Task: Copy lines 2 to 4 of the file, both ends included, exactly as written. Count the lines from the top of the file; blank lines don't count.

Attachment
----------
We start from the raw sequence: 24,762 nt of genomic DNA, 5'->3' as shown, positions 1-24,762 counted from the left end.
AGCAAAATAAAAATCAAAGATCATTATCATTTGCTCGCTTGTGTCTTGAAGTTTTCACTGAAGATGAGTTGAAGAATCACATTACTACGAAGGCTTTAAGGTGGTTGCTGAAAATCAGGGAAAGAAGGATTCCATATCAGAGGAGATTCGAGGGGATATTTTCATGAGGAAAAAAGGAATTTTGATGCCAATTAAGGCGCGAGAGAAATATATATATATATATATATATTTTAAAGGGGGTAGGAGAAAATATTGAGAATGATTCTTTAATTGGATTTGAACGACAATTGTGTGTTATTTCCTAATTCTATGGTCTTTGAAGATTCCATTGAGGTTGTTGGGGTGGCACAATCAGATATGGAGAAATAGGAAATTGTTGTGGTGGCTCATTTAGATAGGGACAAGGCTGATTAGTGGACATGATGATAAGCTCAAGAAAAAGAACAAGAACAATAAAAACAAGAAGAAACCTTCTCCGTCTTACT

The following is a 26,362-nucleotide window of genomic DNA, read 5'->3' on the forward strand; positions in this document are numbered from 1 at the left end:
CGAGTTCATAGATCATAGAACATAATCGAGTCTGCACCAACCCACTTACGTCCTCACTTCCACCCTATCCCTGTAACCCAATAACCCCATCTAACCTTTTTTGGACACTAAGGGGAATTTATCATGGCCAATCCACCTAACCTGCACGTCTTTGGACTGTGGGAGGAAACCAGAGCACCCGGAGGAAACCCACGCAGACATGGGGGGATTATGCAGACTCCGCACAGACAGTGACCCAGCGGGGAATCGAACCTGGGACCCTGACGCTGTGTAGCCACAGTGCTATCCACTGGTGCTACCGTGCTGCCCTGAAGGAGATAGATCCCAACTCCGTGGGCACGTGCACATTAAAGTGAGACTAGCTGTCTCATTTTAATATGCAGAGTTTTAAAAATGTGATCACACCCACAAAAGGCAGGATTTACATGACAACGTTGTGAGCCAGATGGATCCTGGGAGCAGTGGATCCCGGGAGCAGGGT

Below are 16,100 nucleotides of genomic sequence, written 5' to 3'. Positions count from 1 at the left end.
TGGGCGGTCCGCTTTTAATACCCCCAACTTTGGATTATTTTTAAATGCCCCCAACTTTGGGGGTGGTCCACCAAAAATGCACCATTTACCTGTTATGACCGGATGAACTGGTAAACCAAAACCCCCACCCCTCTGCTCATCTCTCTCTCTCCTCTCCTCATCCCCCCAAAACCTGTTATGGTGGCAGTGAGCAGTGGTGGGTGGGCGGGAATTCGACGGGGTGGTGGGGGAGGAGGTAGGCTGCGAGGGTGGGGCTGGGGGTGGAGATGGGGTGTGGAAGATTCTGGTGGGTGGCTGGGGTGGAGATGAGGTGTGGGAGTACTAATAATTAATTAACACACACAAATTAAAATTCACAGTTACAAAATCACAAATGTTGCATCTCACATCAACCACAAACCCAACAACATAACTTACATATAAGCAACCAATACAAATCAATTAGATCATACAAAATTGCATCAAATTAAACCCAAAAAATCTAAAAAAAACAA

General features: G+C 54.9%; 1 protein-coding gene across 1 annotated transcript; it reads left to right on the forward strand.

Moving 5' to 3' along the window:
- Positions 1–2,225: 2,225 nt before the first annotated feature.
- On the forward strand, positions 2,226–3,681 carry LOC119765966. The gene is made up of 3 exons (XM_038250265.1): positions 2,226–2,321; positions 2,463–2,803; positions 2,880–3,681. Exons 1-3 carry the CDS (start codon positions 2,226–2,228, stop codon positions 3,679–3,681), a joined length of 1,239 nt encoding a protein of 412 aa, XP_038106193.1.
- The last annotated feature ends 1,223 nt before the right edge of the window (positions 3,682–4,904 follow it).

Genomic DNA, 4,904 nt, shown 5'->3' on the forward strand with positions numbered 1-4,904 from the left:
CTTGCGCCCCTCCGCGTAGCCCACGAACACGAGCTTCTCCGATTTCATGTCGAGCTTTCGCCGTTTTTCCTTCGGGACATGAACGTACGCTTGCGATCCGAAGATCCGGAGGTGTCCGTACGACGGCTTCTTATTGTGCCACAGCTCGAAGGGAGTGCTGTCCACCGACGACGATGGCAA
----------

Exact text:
AGCAAAATAAAAATCAAAGATCATTATCATTTGCTCGCTTGTGTCTTGAAGTTTTCACTGAAGATGAGTTGAAGAATCACATTACTACGAAGGCTTTAAGGTGGTTGCTGAAAATCAGGGAAAGAAGGATTCCATATCAGAGGAGATTCGAGGGGATATTTTCATGAGGAAAAAAGGAATTTTGATGCCAATTAAGGCGCGAGAGAAATATATATATATATATATATATTTTAAAGGGGGTAGGAGAAAATATTGAGAATGATTCTTTAATTGGATTTGAACGACAATTGTGTGTTATTTCCTAATTCTATGGTCTTTGAAGATTCCATTGAGGTTGTTGGGGTGGCACAATCAGATATGGAGAAATAGGAAATTGTTGTGGTGGCTCATTTAGATAGGGACAAGGCTGATTAGTGGACATGATGATAAGCTCAAGAAAAAGAACAAGAACAATAAAAACAAGAAGAAACCTTCTCCGTCTTACT

The following is a 26,362-nucleotide window of genomic DNA, read 5'->3' on the forward strand; positions in this document are numbered from 1 at the left end:
CGAGTTCATAGATCATAGAACATAATCGAGTCTGCACCAACCCACTTACGTCCTCACTTCCACCCTATCCCTGTAACCCAATAACCCCATCTAACCTTTTTTGGACACTAAGGGGAATTTATCATGGCCAATCCACCTAACCTGCACGTCTTTGGACTGTGGGAGGAAACCAGAGCACCCGGAGGAAACCCACGCAGACATGGGGGGATTATGCAGACTCCGCACAGACAGTGACCCAGCGGGGAATCGAACCTGGGACCCTGACGCTGTGTAGCCACAGTGCTATCCACTGGTGCTACCGTGCTGCCCTGAAGGAGATAGATCCCAACTCCGTGGGCACGTGCACATTAAAGTGAGACTAGCTGTCTCATTTTAATATGCAGAGTTTTAAAAATGTGATCACACCCACAAAAGGCAGGATTTACATGACAACGTTGTGAGCCAGATGGATCCTGGGAGCAGTGGATCCCGGGAGCAGGGT